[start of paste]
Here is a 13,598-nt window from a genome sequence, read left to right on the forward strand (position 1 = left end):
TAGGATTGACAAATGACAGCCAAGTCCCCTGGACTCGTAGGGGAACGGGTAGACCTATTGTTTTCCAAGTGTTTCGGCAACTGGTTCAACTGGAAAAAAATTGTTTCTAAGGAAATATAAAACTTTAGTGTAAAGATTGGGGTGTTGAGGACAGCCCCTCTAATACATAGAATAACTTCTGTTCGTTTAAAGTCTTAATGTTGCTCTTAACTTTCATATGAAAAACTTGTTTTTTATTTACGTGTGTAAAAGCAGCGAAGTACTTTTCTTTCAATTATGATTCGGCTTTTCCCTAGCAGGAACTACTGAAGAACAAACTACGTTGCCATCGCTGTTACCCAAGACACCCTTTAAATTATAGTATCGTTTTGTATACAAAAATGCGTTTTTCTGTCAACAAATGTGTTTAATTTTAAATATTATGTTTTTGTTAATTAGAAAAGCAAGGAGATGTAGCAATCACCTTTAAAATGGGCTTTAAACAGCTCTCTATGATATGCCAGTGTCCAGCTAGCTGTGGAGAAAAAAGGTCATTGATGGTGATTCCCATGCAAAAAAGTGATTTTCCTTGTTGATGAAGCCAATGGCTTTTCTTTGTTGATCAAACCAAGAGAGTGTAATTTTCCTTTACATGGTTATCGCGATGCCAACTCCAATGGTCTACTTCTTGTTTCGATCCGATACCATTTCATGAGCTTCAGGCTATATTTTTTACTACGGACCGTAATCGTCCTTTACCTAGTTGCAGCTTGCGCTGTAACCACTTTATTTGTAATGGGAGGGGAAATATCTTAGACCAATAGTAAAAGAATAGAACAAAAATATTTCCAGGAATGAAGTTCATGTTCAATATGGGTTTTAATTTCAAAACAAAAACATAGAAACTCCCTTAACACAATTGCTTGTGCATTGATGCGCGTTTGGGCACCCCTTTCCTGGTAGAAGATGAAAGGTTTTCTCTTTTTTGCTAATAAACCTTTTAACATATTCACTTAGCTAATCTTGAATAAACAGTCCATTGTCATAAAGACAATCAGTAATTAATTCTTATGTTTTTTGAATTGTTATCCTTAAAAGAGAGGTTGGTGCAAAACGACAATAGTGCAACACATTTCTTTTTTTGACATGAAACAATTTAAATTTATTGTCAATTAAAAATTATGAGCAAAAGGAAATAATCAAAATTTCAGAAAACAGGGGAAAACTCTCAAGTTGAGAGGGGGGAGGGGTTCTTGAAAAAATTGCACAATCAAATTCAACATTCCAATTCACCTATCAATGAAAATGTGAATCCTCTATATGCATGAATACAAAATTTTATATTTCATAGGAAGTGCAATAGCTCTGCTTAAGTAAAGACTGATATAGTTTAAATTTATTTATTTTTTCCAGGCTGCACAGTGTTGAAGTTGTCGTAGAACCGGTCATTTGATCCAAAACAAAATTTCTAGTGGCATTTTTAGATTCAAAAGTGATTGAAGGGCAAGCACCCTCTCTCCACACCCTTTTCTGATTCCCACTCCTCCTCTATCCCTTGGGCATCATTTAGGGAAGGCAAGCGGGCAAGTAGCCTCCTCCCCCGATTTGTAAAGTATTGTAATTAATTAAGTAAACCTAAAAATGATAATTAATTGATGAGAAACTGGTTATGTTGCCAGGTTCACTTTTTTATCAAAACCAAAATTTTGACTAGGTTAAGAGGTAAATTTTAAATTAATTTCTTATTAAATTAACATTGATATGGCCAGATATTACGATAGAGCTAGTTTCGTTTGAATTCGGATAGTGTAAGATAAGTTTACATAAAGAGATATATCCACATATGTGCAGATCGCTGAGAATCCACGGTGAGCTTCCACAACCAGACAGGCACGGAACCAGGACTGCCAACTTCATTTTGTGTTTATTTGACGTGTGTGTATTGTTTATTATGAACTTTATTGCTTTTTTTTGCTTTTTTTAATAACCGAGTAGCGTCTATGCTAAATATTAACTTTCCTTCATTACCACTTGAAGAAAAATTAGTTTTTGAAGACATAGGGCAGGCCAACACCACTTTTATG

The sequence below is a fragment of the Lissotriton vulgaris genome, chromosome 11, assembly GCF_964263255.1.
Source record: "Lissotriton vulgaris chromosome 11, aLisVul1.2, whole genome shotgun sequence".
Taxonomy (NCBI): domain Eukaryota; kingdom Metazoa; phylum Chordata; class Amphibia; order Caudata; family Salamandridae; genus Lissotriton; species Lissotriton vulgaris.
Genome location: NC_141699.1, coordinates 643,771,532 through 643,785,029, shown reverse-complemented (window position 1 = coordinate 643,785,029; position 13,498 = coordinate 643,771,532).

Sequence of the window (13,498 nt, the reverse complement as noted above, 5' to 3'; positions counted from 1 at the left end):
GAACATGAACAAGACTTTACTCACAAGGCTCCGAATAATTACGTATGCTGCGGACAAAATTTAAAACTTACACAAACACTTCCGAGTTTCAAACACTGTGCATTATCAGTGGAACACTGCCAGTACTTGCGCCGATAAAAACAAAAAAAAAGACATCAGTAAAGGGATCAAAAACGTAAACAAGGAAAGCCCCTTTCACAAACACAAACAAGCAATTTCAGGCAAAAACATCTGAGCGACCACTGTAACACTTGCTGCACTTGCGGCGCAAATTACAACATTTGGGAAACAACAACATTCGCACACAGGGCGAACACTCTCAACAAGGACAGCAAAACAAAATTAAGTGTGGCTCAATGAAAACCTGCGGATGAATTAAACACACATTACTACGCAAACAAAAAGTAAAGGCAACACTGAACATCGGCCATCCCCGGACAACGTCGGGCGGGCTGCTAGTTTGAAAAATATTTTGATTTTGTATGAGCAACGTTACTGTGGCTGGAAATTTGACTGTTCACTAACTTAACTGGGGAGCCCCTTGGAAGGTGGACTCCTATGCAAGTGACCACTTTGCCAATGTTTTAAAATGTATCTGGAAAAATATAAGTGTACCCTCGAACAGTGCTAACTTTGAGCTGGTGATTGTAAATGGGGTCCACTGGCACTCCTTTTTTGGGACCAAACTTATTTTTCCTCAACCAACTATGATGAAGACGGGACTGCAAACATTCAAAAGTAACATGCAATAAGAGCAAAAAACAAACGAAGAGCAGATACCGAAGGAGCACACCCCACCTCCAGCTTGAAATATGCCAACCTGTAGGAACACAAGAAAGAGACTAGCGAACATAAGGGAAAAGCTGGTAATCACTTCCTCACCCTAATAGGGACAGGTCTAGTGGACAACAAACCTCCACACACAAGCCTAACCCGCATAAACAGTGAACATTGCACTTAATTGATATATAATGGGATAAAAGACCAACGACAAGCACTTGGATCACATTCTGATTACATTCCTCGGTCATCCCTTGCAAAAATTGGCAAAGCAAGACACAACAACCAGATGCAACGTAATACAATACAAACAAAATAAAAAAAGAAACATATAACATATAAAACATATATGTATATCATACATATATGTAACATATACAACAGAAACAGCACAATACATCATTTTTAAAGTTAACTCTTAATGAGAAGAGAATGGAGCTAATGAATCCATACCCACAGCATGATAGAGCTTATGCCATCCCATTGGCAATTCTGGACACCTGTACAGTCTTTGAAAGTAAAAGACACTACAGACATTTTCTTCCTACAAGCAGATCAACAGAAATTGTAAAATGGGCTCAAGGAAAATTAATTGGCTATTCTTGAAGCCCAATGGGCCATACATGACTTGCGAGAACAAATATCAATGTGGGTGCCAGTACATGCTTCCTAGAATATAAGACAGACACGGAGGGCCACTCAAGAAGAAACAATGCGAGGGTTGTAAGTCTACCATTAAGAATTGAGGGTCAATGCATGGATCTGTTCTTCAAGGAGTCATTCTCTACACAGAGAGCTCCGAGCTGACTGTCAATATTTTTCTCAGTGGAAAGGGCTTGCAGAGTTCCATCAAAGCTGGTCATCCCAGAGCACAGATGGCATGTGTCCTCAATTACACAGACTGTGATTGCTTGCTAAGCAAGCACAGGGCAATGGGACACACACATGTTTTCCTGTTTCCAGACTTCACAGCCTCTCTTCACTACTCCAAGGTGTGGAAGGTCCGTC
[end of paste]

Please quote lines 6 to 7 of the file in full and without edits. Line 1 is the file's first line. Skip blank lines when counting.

Genome location: NC_141699.1, coordinates 643,771,532 through 643,785,029, shown reverse-complemented (window position 1 = coordinate 643,785,029; position 13,498 = coordinate 643,771,532).

Sequence of the window (13,498 nt, the reverse complement as noted above, 5' to 3'; positions counted from 1 at the left end):